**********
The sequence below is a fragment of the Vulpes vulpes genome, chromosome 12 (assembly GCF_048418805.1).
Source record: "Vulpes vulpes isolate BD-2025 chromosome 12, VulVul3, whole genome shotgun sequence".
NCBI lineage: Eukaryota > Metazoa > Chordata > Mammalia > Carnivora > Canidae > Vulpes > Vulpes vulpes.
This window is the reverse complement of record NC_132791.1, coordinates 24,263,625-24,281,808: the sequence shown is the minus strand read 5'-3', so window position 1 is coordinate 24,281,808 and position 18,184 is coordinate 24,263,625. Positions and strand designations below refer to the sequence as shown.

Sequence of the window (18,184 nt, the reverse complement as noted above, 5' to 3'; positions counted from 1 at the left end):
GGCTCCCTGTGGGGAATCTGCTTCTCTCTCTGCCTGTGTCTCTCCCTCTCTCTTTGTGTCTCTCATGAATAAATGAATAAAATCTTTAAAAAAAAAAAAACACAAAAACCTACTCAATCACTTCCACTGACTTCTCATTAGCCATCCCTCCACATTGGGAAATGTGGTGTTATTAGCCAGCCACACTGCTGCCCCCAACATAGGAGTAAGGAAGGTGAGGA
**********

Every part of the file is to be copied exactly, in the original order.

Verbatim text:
The sequence below is a fragment of the Vulpes vulpes genome, chromosome 12 (assembly GCF_048418805.1).
Source record: "Vulpes vulpes isolate BD-2025 chromosome 12, VulVul3, whole genome shotgun sequence".
NCBI lineage: Eukaryota > Metazoa > Chordata > Mammalia > Carnivora > Canidae > Vulpes > Vulpes vulpes.
This window is the reverse complement of record NC_132791.1, coordinates 24,263,625-24,281,808: the sequence shown is the minus strand read 5'-3', so window position 1 is coordinate 24,281,808 and position 18,184 is coordinate 24,263,625. Positions and strand designations below refer to the sequence as shown.

Sequence of the window (18,184 nt, the reverse complement as noted above, 5' to 3'; positions counted from 1 at the left end):
GGCTCCCTGTGGGGAATCTGCTTCTCTCTCTGCCTGTGTCTCTCCCTCTCTCTTTGTGTCTCTCATGAATAAATGAATAAAATCTTTAAAAAAAAAAAAACACAAAAACCTACTCAATCACTTCCACTGACTTCTCATTAGCCATCCCTCCACATTGGGAAATGTGGTGTTATTAGCCAGCCACACTGCTGCCCCCAACATAGGAGTAAGGAAGGTGAGGA